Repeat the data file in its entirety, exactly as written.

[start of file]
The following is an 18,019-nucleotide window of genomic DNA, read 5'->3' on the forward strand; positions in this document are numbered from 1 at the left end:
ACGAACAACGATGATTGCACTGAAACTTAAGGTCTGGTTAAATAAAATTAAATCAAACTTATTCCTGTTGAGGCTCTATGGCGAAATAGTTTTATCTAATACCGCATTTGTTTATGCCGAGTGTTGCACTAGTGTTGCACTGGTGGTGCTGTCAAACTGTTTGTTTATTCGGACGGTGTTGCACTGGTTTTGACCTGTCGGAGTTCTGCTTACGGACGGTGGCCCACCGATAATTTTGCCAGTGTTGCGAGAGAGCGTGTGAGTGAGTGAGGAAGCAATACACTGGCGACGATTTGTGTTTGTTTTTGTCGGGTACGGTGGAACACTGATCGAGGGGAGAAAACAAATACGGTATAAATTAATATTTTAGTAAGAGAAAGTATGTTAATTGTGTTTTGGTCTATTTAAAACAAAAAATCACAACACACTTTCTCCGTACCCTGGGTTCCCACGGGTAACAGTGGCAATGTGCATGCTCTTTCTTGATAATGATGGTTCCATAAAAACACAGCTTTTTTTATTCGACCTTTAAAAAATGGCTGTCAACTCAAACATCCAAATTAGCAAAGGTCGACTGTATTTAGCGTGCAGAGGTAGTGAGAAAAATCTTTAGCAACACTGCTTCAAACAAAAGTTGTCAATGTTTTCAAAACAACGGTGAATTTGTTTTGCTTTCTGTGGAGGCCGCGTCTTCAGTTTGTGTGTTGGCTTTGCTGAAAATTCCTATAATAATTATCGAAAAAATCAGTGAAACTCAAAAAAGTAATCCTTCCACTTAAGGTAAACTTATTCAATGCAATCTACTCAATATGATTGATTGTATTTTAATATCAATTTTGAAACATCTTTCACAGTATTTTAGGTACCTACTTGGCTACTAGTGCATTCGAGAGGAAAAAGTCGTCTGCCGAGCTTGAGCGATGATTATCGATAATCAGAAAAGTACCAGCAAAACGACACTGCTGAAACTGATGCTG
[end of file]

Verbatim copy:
The following is an 18,019-nucleotide window of genomic DNA, read 5'->3' on the forward strand; positions in this document are numbered from 1 at the left end:
ACGAACAACGATGATTGCACTGAAACTTAAGGTCTGGTTAAATAAAATTAAATCAAACTTATTCCTGTTGAGGCTCTATGGCGAAATAGTTTTATCTAATACCGCATTTGTTTATGCCGAGTGTTGCACTAGTGTTGCACTGGTGGTGCTGTCAAACTGTTTGTTTATTCGGACGGTGTTGCACTGGTTTTGACCTGTCGGAGTTCTGCTTACGGACGGTGGCCCACCGATAATTTTGCCAGTGTTGCGAGAGAGCGTGTGAGTGAGTGAGGAAGCAATACACTGGCGACGATTTGTGTTTGTTTTTGTCGGGTACGGTGGAACACTGATCGAGGGGAGAAAACAAATACGGTATAAATTAATATTTTAGTAAGAGAAAGTATGTTAATTGTGTTTTGGTCTATTTAAAACAAAAAATCACAACACACTTTCTCCGTACCCTGGGTTCCCACGGGTAACAGTGGCAATGTGCATGCTCTTTCTTGATAATGATGGTTCCATAAAAACACAGCTTTTTTTATTCGACCTTTAAAAAATGGCTGTCAACTCAAACATCCAAATTAGCAAAGGTCGACTGTATTTAGCGTGCAGAGGTAGTGAGAAAAATCTTTAGCAACACTGCTTCAAACAAAAGTTGTCAATGTTTTCAAAACAACGGTGAATTTGTTTTGCTTTCTGTGGAGGCCGCGTCTTCAGTTTGTGTGTTGGCTTTGCTGAAAATTCCTATAATAATTATCGAAAAAATCAGTGAAACTCAAAAAAGTAATCCTTCCACTTAAGGTAAACTTATTCAATGCAATCTACTCAATATGATTGATTGTATTTTAATATCAATTTTGAAACATCTTTCACAGTATTTTAGGTACCTACTTGGCTACTAGTGCATTCGAGAGGAAAAAGTCGTCTGCCGAGCTTGAGCGATGATTATCGATAATCAGAAAAGTACCAGCAAAACGACACTGCTGAAACTGATGCTG